Teacher Sent Home After Forcing Student to Wash off Ash Wednesday Cross

March 9, 2019 Updated: March 9, 2019

SALT LAKE CITY—A teacher in Utah has been placed on administrative leave after forcing a Catholic student to wash an Ash Wednesday cross off his forehead.

William McLeod, 9, had just returned to school at Valley View Elementary near Salt Lake City after attending Catholic mass when his fourth-grade teacher called the ash marking “inappropriate” and gave him a hand wipe to clean it off in front of his classmates, according to the McLeod’s grandmother Karen Fisher.

At first McLeod explained he could not remove the cross because it is important for the beginning of Easter but eventually agreed to Moana Patterson’s request. Ash is often used as a sign of mortality and has a long history in Christian and Jewish worship.

“He went to see the school’s psychologist crying,” Fisher told the Associated Press. “He was embarrassed.”

Davis School District Spokesman Chris William confirmed the incident in Bountiful is being taken very seriously and an investigation is underway into whether disciplinary action should be levied against the child’s teacher. The teacher has meanwhile been suspended.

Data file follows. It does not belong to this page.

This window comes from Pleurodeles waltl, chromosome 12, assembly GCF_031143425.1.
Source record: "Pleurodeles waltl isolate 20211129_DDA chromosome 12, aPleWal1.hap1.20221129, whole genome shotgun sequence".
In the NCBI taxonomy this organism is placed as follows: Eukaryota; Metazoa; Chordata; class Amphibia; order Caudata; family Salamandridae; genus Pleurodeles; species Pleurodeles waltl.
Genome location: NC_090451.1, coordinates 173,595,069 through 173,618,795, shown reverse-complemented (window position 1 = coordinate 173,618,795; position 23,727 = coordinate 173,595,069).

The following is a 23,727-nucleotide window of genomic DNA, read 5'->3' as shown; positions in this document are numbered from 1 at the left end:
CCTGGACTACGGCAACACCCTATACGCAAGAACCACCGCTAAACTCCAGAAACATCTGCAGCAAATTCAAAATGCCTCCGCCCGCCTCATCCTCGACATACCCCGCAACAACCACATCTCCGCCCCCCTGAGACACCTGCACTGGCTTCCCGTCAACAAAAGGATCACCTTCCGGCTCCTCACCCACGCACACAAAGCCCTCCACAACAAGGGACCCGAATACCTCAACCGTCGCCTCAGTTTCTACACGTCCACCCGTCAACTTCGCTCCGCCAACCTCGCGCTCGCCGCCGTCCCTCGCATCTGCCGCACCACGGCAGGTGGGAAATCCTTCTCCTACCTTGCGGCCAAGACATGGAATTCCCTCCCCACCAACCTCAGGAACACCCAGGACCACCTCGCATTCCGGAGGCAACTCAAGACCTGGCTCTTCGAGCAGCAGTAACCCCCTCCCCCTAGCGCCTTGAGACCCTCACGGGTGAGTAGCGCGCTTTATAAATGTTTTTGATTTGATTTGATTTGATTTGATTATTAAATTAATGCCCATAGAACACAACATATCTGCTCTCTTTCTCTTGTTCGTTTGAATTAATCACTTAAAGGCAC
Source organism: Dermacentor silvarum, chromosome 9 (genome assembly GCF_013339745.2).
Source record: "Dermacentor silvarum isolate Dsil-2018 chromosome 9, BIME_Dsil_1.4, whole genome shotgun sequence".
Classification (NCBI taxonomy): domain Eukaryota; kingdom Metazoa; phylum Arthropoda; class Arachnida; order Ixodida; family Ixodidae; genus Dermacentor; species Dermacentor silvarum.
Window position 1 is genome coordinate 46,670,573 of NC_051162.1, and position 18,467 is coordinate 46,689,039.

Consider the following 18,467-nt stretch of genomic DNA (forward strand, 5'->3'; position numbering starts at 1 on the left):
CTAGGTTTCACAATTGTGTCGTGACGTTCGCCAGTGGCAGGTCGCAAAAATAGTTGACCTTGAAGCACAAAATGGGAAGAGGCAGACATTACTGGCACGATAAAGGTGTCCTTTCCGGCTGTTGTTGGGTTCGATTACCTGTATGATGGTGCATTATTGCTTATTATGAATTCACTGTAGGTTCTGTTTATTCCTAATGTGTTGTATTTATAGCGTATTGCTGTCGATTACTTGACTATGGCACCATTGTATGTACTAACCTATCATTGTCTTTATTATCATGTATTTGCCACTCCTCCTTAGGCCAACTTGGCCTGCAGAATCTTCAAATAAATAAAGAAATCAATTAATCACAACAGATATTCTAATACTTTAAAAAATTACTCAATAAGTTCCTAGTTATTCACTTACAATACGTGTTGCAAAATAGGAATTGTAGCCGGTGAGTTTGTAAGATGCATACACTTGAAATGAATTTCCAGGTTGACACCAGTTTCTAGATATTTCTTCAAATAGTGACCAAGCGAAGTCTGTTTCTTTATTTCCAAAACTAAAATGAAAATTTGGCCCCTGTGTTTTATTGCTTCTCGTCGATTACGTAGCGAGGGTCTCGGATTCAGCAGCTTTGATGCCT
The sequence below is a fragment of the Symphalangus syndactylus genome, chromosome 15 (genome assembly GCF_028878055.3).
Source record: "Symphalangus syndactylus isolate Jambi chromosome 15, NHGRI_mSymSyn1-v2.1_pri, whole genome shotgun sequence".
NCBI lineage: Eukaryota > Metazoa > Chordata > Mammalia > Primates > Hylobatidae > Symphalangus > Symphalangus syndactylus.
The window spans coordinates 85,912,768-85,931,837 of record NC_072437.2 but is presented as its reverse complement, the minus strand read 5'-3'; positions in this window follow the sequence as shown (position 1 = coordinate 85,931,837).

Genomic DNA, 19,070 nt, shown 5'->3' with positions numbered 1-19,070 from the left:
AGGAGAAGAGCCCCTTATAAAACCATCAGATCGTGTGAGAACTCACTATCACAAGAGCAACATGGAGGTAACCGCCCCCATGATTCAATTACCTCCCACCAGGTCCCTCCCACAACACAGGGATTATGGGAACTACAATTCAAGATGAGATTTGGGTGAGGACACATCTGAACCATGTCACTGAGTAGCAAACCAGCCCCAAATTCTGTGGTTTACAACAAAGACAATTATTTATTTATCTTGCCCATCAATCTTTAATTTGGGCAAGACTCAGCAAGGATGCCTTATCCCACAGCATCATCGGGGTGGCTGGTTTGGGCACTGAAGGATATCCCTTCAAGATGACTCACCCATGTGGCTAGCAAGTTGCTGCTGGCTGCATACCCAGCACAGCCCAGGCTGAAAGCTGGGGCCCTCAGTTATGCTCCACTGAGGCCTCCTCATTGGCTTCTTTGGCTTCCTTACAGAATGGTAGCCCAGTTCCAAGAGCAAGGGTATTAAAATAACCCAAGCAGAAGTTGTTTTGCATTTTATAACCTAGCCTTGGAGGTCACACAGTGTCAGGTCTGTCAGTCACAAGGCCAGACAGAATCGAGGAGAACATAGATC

“The actions were unacceptable,” he said. “No student should ever be asked or required to remove an ash cross from his or her forehead.”

Patterson phoned Fisher to apologize after being called into a meeting with the principal about the incident. The teacher also gave a handwritten note and candy bar to McLeod. Patterson did not immediately respond to an email seeking comment about the incident.

William said he does not know Patterson’s religious affiliation.

In Utah, Catholics are the minority. The 330,000 Catholics in the state account for about 10 percent of the population, according to Catholic Diocese of Salt Lake City Government Liaison Officer Jean Hill. Members of The Church of Jesus Christ of Latter-day Saints account for about two-thirds of the state. The faith’s headquarters are in Salt Lake City.

“We understand that mistakes happen,” Hill said in a statement. “The diocese is also very grateful to the young student who used the situation to educate his teacher about a part of his faith and its importance to him.”

“Learning about one another is one way we build community across religious, political, racial, ethnic and other borders,” she added.

Patterson has asked if she could reapply the ashes herself but Fisher informed her “that’s not how it works.”

The school district’s director of educational equity, who happens to be ordained as a Catholic deacon, came to the school to reapply the ashes.

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